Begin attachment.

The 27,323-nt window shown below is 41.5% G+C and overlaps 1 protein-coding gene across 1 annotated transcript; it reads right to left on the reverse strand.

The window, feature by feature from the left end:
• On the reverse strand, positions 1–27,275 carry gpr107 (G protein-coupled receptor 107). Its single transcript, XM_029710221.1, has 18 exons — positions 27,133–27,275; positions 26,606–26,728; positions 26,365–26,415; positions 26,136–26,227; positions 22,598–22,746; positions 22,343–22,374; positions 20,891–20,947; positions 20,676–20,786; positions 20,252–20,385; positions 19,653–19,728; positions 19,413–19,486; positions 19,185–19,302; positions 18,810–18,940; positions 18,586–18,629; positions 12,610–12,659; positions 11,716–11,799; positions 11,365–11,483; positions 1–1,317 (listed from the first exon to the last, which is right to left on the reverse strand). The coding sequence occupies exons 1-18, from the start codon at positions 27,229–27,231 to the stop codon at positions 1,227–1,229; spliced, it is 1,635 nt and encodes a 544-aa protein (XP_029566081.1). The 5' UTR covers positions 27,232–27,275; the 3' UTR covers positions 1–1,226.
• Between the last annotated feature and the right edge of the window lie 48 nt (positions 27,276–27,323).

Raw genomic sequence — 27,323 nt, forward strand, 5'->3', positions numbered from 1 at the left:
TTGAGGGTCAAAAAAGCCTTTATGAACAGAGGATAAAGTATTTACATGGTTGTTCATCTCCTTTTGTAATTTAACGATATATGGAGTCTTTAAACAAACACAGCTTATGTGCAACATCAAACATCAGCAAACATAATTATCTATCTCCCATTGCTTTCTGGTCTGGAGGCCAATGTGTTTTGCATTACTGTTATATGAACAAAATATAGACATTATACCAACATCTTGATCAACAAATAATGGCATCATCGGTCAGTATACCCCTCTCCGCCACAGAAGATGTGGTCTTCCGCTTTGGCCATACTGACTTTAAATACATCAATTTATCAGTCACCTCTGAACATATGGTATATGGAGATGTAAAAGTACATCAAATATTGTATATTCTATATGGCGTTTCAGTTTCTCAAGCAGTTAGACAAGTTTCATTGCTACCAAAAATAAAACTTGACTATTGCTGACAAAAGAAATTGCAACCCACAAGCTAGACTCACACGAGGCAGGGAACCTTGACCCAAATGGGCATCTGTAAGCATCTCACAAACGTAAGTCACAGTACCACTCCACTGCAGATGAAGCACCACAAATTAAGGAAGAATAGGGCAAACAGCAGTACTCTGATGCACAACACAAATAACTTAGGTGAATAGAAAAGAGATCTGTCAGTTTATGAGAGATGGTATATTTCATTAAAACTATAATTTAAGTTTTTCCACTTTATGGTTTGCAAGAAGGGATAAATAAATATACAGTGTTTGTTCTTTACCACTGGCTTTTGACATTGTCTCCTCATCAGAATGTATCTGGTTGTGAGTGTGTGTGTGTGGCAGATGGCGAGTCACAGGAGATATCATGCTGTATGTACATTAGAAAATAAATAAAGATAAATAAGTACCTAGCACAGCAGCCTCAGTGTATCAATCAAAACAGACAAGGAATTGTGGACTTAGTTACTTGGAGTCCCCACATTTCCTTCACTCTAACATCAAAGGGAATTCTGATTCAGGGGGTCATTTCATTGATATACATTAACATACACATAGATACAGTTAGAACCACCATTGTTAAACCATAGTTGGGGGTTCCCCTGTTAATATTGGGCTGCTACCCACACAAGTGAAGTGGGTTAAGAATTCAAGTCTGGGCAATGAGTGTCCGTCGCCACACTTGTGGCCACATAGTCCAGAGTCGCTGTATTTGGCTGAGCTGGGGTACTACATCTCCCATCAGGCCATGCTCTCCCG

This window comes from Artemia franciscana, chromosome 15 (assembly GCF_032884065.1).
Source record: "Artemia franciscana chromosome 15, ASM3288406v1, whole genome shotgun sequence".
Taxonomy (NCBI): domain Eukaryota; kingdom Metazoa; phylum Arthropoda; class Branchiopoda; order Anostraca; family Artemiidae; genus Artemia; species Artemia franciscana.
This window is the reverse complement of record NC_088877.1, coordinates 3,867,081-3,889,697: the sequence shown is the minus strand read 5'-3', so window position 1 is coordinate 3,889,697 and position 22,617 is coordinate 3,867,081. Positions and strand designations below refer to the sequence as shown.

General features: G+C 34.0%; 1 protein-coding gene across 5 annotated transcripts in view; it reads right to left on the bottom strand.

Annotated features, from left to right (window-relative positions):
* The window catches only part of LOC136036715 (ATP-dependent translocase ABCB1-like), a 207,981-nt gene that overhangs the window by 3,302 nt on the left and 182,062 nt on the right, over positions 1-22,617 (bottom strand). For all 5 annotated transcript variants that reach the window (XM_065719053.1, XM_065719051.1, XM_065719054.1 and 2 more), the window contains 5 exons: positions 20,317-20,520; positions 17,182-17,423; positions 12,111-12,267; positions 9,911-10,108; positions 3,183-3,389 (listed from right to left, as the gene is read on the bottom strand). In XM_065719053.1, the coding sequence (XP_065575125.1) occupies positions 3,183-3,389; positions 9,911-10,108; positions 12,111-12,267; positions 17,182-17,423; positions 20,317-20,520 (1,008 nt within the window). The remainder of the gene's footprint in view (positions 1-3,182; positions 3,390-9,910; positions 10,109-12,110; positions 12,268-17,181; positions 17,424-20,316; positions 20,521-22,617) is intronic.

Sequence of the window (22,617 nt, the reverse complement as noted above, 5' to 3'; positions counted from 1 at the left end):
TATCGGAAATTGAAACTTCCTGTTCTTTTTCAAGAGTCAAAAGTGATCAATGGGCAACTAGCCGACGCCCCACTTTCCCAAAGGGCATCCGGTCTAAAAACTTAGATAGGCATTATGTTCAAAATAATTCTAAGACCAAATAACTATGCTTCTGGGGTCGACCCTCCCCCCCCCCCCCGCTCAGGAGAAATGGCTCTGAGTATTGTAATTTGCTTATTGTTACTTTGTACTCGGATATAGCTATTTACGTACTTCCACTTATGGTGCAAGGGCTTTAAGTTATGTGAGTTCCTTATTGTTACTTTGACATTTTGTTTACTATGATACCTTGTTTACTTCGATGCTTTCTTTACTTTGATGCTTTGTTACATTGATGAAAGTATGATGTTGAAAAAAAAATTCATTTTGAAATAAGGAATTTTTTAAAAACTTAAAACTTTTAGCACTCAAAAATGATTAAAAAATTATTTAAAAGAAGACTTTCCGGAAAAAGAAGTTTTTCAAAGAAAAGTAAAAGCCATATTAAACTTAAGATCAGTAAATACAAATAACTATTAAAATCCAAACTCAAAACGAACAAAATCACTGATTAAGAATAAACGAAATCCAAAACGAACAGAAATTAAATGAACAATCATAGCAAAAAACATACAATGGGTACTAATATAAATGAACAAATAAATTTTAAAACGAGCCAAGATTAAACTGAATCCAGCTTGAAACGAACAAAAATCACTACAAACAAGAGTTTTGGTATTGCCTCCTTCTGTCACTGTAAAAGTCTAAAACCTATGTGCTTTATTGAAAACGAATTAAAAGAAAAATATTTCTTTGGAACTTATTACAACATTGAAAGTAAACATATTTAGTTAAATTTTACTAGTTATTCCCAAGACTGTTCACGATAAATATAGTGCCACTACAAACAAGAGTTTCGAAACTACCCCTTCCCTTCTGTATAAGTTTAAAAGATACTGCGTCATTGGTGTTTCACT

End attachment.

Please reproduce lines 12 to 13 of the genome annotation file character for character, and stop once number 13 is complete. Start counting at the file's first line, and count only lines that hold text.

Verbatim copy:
Annotated features, from left to right (window-relative positions):
* The window catches only part of LOC136036715 (ATP-dependent translocase ABCB1-like), a 207,981-nt gene that overhangs the window by 3,302 nt on the left and 182,062 nt on the right, over positions 1-22,617 (bottom strand). For all 5 annotated transcript variants that reach the window (XM_065719053.1, XM_065719051.1, XM_065719054.1 and 2 more), the window contains 5 exons: positions 20,317-20,520; positions 17,182-17,423; positions 12,111-12,267; positions 9,911-10,108; positions 3,183-3,389 (listed from right to left, as the gene is read on the bottom strand). In XM_065719053.1, the coding sequence (XP_065575125.1) occupies positions 3,183-3,389; positions 9,911-10,108; positions 12,111-12,267; positions 17,182-17,423; positions 20,317-20,520 (1,008 nt within the window). The remainder of the gene's footprint in view (positions 1-3,182; positions 3,390-9,910; positions 10,109-12,110; positions 12,268-17,181; positions 17,424-20,316; positions 20,521-22,617) is intronic.